The harp of the matter

First-string Colombian jazz musician Edmar Castañeda opens this year’s Hot Jazz series.

The harp of the matter (photo credit: courtesy)
The harp of the matter
(photo credit: courtesy)
All jazz musicians, by definition, must break some new ground, but some venture into completely virgin territory. You could certainly put Edmar Castañeda (pictured) in that category as the first player of the Colombian harp to enter the jazz fray.
“Yes, I suppose you could say I am a sort of pioneer,” says 34-year-old Castañeda, who is the opening act of the new Hot Jazz series. He will perform six gigs here between October 27 and November 3 in Haifa, Jerusalem, Herzliya, Tel Aviv and Ganei Tikva. He will share the stage with his wife, vocalist Andrea Tierra, and some local musicians, including Brazilianborn Israeli percussionist Joca Perpignan.
Castañeda was born in Bogota and grew up in a musical home. His father, Pavelid Castañeda, is also a Colombian harp player, as well as a singer and composer. Castañeda first set his digits to harp strings at age 10, but he actually started out with another form of artistic expression. “I started dancing to Colombian folk music when I was seven,” he recalls, “and the harp is the traditional instrument for playing this music.”
Things began to change radically when he moved to New York at 16. “That’s when I discovered jazz,” he says. “The music really got to me.”
But there were some more twists and turns along the way to his professional path. “When I was in high school I learned to play the trumpet,” he says, adding that the wind instrument helped deepen his appreciation of his evolving craft. “Playing the trumpet introduced me to playing in a big band, and I learned how to improvise on the trumpet too. The trumpet helped understand the language of jazz. But all the time I played the trumpet, I kept thinking, ‘How can I play this on the harp?’”
Castañeda soon began to learn from the records of the masters. “I listened to the music of people like [trumpeter] Dizzy Gillespie and [saxophonist] Charlie Parker playing bebop, and I got so inspired by all of that,” he notes. “I listened to all those great musicians and tried to work out how I could transpose their work to my instrument.”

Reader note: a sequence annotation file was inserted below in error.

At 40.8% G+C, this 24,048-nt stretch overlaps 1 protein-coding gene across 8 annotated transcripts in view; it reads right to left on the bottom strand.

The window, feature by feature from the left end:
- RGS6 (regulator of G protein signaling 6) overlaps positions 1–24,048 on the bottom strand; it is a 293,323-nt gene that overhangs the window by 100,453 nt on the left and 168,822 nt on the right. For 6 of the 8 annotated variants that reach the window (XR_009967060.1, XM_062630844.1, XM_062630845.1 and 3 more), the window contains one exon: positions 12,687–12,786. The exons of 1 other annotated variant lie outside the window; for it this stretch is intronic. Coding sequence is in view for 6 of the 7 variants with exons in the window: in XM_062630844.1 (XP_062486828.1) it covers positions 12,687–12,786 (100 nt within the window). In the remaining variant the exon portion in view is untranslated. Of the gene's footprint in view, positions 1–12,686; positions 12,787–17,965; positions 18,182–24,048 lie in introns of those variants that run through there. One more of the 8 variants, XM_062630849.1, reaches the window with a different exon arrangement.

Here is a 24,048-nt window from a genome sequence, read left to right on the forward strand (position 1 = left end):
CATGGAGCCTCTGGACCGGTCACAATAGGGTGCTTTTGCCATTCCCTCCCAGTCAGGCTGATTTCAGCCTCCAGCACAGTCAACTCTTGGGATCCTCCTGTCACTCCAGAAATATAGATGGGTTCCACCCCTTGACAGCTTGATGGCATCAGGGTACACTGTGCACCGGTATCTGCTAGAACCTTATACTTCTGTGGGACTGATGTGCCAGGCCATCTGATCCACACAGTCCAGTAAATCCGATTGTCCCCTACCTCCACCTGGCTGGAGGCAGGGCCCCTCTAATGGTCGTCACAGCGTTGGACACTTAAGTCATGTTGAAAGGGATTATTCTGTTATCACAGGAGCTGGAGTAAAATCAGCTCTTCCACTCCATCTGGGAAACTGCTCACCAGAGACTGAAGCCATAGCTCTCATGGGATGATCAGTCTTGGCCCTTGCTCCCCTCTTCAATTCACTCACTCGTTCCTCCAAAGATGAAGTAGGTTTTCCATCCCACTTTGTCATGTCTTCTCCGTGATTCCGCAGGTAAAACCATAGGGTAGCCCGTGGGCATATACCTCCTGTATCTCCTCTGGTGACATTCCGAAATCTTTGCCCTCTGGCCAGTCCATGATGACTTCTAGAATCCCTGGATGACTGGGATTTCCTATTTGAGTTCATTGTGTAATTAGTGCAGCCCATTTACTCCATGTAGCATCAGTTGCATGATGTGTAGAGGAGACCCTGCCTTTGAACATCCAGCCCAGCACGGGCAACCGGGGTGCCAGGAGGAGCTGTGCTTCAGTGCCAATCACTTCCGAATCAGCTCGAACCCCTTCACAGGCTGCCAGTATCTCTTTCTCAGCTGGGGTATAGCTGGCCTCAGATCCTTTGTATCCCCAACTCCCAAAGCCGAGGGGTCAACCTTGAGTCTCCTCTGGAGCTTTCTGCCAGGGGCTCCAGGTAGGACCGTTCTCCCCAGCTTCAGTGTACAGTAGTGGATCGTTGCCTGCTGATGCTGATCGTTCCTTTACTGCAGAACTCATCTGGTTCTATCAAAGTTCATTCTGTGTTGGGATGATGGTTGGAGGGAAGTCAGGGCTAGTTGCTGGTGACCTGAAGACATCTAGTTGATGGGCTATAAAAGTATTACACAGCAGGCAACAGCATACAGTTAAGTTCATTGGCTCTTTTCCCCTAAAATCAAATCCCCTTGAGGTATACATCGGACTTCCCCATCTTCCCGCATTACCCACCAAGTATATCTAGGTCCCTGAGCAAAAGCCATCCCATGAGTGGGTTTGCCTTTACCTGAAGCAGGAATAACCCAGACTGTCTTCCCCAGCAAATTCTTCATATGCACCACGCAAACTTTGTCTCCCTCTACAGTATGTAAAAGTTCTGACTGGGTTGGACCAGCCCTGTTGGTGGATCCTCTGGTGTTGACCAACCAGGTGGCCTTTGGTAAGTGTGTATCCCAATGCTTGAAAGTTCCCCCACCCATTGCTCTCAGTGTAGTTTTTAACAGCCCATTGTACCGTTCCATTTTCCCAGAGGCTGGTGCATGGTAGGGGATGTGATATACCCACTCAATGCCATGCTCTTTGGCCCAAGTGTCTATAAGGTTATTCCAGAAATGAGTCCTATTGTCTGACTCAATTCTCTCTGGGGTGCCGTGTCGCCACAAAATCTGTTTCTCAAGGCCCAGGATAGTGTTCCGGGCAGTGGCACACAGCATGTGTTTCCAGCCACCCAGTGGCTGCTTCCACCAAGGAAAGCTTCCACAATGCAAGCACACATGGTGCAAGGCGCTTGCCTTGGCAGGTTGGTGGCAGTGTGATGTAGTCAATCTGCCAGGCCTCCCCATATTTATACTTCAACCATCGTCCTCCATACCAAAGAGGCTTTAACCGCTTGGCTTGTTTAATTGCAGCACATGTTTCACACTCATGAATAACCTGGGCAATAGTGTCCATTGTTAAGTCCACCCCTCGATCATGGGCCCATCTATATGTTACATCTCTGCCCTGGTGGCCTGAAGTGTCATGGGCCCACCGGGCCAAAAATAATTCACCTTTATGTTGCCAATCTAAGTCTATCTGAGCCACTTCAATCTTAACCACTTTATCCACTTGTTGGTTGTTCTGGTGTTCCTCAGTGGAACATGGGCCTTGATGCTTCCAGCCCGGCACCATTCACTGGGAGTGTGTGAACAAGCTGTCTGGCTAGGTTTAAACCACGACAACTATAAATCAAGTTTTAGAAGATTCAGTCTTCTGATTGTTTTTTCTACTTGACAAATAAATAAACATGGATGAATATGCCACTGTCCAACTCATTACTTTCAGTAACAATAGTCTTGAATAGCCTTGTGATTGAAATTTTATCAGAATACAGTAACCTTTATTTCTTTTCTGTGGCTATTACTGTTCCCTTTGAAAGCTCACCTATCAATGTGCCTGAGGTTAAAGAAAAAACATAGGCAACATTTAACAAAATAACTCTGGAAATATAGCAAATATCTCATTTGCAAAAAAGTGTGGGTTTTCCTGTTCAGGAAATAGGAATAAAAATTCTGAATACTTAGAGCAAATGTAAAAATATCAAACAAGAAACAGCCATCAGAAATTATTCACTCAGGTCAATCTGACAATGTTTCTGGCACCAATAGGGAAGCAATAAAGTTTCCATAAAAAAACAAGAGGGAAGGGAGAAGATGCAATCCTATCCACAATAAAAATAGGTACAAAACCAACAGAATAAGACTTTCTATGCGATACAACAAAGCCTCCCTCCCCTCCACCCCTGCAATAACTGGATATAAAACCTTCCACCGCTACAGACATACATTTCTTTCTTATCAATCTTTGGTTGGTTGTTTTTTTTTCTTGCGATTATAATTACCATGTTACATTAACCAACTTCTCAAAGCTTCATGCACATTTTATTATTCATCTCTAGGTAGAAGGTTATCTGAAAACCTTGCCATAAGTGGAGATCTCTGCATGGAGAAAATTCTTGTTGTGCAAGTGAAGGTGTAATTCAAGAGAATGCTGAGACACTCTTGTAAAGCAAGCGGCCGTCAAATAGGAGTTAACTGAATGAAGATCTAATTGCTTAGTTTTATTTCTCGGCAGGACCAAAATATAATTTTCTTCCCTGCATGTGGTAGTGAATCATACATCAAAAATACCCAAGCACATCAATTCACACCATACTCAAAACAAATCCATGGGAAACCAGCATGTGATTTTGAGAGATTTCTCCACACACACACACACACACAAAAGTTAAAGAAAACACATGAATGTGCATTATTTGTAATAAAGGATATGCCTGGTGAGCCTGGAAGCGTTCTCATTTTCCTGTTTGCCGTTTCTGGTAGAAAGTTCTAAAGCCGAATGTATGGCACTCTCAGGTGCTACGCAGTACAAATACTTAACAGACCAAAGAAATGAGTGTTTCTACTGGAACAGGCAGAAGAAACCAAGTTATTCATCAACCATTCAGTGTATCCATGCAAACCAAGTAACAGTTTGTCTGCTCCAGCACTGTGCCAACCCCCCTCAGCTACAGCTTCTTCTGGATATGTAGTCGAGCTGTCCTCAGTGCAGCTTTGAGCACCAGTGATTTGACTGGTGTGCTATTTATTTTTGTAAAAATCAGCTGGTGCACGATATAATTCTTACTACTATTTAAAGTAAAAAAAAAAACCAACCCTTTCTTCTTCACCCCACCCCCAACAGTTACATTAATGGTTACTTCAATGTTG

In fact, Castañeda had already got a handle on the art of jazz before he hit the Big Apple. “There is an improvisation element to Colombian folk music too, but in a folkloric way. It’s similar to flamenco. That definitely helped me connect with jazz as well.”
But he felt he had more room for maneuver after he made the transition into jazz. “I had a lot more freedom to improvise with jazz. It is more open.”
Naturally, Castañeda gravitated toward the Latin side of the jazz field and found a willing guide and collaborator in the the popular Cuban-born New York resident saxophonist and clarinetist Paquito D’Rivera. “Paquito helped me a lot at the beginning,” he says. “I learn from everyone I play with.”
Castañeda has accumulated an impressive roster of collaborators, such as trumpeter Wynton Marsalis, guitarist John Scofield, bassist John Patitucci and the Afro-Cuban Jazz Big Band.
Castañeda displays bewildering dexterity on his instrument, often producing multi-instrumental textures and rhythms. The latter is often the product of necessity. The harp, like other instruments such as the double bass, does not naturally lend itself to a solo role. Hence, amplification takes on paramount importance. With acoustic bass players, this generally means the player incorporates upper register notes in the solo to enhance the bass’s appeal. Castañeda opts for a more demanding line of attack. “I sometimes play three instruments – the piano, guitar and bass,” he explains. “I mix up the textures, and I have to use special amplification.”
Watching Castañeda playing solo is a captivating experience, and it is often hard to believe there is only one instrument being played.
Castañeda has released two CDs under his own name – Cuarto de Colores and Entre Cuerdas. Rather than stick to the tried and tested jazz standard route, he has carved out his own niche. “I play original material. I try to create my own music, which comes from my cultural background and the things I have learned along the way.”
His output is enhanced by the work of his wife. “Andrea is a singer and a poet,” he says. “She writes lyrics for my music, and she also recites poetry at our concerts. We work well together.”Edmar Castañeda’s concerts: October 27 at 9 p.m at Abba Hushi House in Haifa (04) 822-7850; October 29 at 9 p.m at the Gerard Behar Center in Jerusalem (02) 623-7000 and *6226; October 30 at Zappa Herzliya, doors open 8:15 p.m., show starts 10 p.m. 1- 700-500-039 and (03) 573-3001; November 1 at 9 p.m. & November 2 at 9:30 p.m. at the Tel Aviv Museum, 1- 700-500-039 and (03) 573-3001; November 3 at 9 p.m. at Merkaz Habama, Ganei Tikva, Tel Aviv (03) 737-5777.